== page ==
This project is one of seven supported by the Acute Effects of Neurotrama Consortium (AENC) and funded by the U.S. Army Research Laboratory through the Leonard Wood Institute near Waynesville, Mo. Collaboration with the Fort Leonard Wood Army training post is critical because up to 85% of military TBIs result from training activities. 

According to Burton, current approaches to detect TBIs are inadequate. Many involve cognitive assessments or advanced neuroimaging techniques that can be either subjective or impractical for use in the field. 

“Early detection and diagnosis of TBIs are essential to identify patients at risk of developing ongoing symptoms,” says Burton. 

Burton’s research involves identifying 20 molecular biomarkers (five proteins and 15 metabolites) to create a “TBI fingerprint.” 

“These metabolic indicators are sensitive to subtle changes in the biological and physical indicators of TBI and can be measured more easily than conventional protein biomarkers,” he says. “With our unique approach, we aim to determine the feasibility of using these small metabolites in urine to noninvasively detect a TBI.”

Teaming up for a three-phase validation

Burton sits in on a briefing at the Delbert Day Cancer Institute in Rolla with staff who handle research patient intake and support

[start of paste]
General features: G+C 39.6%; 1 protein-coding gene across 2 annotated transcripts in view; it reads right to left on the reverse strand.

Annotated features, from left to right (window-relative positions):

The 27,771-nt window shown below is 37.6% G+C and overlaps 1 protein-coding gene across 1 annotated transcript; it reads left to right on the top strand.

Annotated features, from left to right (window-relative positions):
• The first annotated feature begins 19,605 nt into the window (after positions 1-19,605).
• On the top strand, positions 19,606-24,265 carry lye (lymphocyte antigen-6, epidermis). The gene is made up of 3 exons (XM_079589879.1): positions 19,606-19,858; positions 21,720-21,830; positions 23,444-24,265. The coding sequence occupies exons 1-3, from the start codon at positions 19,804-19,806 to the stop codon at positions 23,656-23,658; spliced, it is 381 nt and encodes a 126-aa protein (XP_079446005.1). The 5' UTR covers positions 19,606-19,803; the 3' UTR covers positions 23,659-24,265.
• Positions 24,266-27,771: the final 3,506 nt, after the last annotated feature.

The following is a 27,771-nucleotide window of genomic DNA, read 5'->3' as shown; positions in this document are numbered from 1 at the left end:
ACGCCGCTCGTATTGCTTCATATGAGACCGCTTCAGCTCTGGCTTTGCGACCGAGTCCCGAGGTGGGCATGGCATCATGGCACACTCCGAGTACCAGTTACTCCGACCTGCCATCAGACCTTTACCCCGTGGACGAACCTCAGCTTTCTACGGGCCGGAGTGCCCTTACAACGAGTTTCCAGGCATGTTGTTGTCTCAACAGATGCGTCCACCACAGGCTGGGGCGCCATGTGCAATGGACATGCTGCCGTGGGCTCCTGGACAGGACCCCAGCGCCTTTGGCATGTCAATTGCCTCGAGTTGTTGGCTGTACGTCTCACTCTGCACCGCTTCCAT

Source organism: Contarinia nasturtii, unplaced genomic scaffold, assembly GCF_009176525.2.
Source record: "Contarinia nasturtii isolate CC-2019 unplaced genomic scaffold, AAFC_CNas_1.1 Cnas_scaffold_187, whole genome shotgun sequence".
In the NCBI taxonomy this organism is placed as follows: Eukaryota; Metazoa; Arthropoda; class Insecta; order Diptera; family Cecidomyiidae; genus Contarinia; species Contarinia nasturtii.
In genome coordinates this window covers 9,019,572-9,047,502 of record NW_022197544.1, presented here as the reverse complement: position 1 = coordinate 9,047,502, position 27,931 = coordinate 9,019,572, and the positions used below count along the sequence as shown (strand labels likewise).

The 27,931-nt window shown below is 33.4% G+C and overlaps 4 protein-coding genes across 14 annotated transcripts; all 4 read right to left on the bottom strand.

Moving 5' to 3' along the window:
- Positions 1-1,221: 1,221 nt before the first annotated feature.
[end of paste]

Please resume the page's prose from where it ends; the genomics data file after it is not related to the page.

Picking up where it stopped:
The project has three phases: one to develop the core technology to screen these biomarkers in blood; one to compare their levels in TBI patients and healthy individuals; and one to study their changes after intensive training at the Fort Leonard Wood breacher course, where soldiers learn how to break barriers with explosive devices.

The project draws on the expertise of co-investigators Honglan Shi, PhD Chem’10, a research professor of chemistry at S&T; Paul Nam, associate professor of chemistry at S&T; and Dr. Donald James, AENC chair and senior vice president for research and government affairs at Phelps Health. Shi and Nam will develop the method and oversee the work of graduate and undergraduate students, while James will help design the experiments and coordinate with Fort Leonard Wood.

In the first phase, the researchers will develop a method to analyze and identify 20 TBI biomarkers in serum and urine. 

The second phase explores the feasibility of using the biomarkers with two groups: 60 TBI patients recruited from the General Leonard Wood Army Community Hospital and a control group of 60 recruited from the 43rd Adjutant General Battalion at Fort Leonard Wood, where basic combat training takes place. 

In phase three, the researchers will evaluate the two groups as they go through the breacher course, where they are repeatedly exposed to low-level blasts. Burton and his team will monitor short- and long-term changes in the participants’ biomarker profiles in relation to individual and cumulative blast forces. 

Burton expects the research to take about two years to complete. 

“With this project, we’re in a great position to help the military and the general population by providing a better way to detect TBIs so we can focus on providing the appropriate treatment to mitigate their long-term effects,” says Burton.